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Getting creative

Remote instruction sparks ingenuity in foundational engineering course

Zoe ES51 presentation

Students Zoe Wu and and Carlos Gutierrez present their final project in ES 51, a robotic tank that uses its barrel to spray sanitizer on a phone.

In a typical year, the last few days of the fall term are a whirlwind of activity for students in “Computer Aided Machine Design” (ES 51) as they scramble to put the finishing touches on their remote-controlled robots in time for the course-culminating mechanized melee.

2020 has not been a typical year.

With most students logging into virtual class from their homes and without access to the 3D printers, laser cutters, milling machines, and abundance of tools available in the Active Learning Labs, they and their instructors had to get creative.

“For the final project, we challenged  students to come up with an idea to solve a problem in their everyday lives,” said instructor Michelle Rosen, Lecturer in Mechanical Engineering Design. “I told them to make a robot that will do something that you are too lazy to get up off the couch to do.”

The students had some help from Mechanical Engineer for Active Learning Tony Turner (as well as from FedEx). At the start of the course, Turner prepared and shipped to the students packages that contained a basic, remote-controlled robot kit, tools and components for some course labs, and items like a plywood peg board covered with holes that students could customize for their final projects,.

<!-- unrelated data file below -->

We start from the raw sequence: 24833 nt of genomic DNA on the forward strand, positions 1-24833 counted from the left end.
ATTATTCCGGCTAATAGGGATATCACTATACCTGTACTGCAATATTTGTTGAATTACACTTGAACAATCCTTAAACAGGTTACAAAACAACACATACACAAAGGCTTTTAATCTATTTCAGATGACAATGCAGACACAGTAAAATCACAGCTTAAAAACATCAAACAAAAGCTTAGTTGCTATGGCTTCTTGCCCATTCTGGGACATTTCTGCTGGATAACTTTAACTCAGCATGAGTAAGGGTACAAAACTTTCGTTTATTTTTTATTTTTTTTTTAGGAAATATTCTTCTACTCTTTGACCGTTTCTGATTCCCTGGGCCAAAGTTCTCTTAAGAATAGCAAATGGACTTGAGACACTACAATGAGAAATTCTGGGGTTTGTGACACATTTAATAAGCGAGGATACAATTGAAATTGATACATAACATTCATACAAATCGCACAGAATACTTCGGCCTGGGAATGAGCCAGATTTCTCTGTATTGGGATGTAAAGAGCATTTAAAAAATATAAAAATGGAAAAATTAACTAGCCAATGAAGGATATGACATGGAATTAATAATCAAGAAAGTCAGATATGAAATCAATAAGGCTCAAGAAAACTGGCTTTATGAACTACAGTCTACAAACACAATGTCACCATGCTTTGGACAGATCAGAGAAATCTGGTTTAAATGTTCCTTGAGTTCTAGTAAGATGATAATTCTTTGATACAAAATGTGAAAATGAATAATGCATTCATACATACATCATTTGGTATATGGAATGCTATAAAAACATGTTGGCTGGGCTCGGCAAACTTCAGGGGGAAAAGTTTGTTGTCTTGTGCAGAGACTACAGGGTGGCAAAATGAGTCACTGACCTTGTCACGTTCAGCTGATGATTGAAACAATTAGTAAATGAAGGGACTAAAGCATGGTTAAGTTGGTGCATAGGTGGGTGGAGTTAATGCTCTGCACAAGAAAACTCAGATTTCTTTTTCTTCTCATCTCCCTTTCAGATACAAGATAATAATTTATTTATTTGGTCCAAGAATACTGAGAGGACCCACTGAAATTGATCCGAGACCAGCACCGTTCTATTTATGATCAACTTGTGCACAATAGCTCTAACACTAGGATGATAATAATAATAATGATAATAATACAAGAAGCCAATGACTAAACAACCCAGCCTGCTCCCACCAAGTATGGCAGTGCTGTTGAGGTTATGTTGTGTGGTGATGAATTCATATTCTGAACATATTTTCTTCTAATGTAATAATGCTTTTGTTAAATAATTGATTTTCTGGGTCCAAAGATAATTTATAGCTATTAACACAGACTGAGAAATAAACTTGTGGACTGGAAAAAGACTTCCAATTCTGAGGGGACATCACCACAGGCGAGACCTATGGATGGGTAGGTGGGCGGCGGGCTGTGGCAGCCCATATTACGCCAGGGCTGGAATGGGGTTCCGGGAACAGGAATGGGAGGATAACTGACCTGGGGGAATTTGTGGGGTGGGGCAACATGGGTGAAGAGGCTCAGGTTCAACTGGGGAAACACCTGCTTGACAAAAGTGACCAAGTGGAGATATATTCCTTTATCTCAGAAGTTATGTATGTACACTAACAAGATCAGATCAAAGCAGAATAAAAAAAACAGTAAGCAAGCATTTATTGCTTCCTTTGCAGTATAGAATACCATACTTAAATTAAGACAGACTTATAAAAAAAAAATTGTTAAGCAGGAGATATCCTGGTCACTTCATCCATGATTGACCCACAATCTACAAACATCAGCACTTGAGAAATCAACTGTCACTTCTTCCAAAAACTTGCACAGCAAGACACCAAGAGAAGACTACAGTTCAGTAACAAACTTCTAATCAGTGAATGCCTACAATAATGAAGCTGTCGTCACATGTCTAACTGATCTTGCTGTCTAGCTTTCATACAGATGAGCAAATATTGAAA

The students were tasked with modifying that basic robot for their final project.

After forming teams and designing their projects using CAD software, the students submitted  orders to Turner for customized parts, which he crafted using laser cutters and 3D printers. Turner ultimately prepped and shipped to students hundreds of parts on a short deadline.

“It would have been really easy to send them all Lego kits, but that is not what this course is about,” he said. “We emphasized modular design and adaptability, because if their design didn’t work, we wouldn’t be able to send them any more parts due to time constraints. We guided them through really thinking about how to solve problems with limited resources and change their designs slightly with some tools that we gave them.”

First-year student Zoe Wu and her teammate appreciated Turner’s quick turnaround—they received the custom parts for their project, a robotic tank that uses its barrel to spray sanitizer on a phone, two days after placing the order.

Egeman Bostan's robotic tray

Egemen Bostan and his teammates developed this robotic tray that can drive and move up and down.

The biggest challenge they faced was designing those parts using SolidWorks and collaborating via Zoom to hammer out the complex subsystems that enabled their robot to scrub a phone screen with brushes hanging underneath its chassis.